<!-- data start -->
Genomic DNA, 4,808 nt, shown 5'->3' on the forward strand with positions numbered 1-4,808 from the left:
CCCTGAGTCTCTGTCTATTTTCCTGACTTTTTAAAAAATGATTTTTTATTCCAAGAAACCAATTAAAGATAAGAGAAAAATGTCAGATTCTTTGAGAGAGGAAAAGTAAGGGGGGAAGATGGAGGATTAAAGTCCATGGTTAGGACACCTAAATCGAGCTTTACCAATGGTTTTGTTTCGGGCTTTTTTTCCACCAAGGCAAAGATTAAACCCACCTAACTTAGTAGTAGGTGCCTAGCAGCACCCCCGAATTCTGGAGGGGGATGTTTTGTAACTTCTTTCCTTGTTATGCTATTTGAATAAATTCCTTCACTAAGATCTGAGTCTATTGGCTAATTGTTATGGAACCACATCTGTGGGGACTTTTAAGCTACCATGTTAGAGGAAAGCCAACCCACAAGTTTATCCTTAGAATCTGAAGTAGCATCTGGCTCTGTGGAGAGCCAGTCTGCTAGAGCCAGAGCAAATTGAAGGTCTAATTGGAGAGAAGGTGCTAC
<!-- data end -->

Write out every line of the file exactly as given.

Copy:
Genomic DNA, 4,808 nt, shown 5'->3' on the forward strand with positions numbered 1-4,808 from the left:
CCCTGAGTCTCTGTCTATTTTCCTGACTTTTTAAAAAATGATTTTTTATTCCAAGAAACCAATTAAAGATAAGAGAAAAATGTCAGATTCTTTGAGAGAGGAAAAGTAAGGGGGGAAGATGGAGGATTAAAGTCCATGGTTAGGACACCTAAATCGAGCTTTACCAATGGTTTTGTTTCGGGCTTTTTTTCCACCAAGGCAAAGATTAAACCCACCTAACTTAGTAGTAGGTGCCTAGCAGCACCCCCGAATTCTGGAGGGGGATGTTTTGTAACTTCTTTCCTTGTTATGCTATTTGAATAAATTCCTTCACTAAGATCTGAGTCTATTGGCTAATTGTTATGGAACCACATCTGTGGGGACTTTTAAGCTACCATGTTAGAGGAAAGCCAACCCACAAGTTTATCCTTAGAATCTGAAGTAGCATCTGGCTCTGTGGAGAGCCAGTCTGCTAGAGCCAGAGCAAATTGAAGGTCTAATTGGAGAGAAGGTGCTAC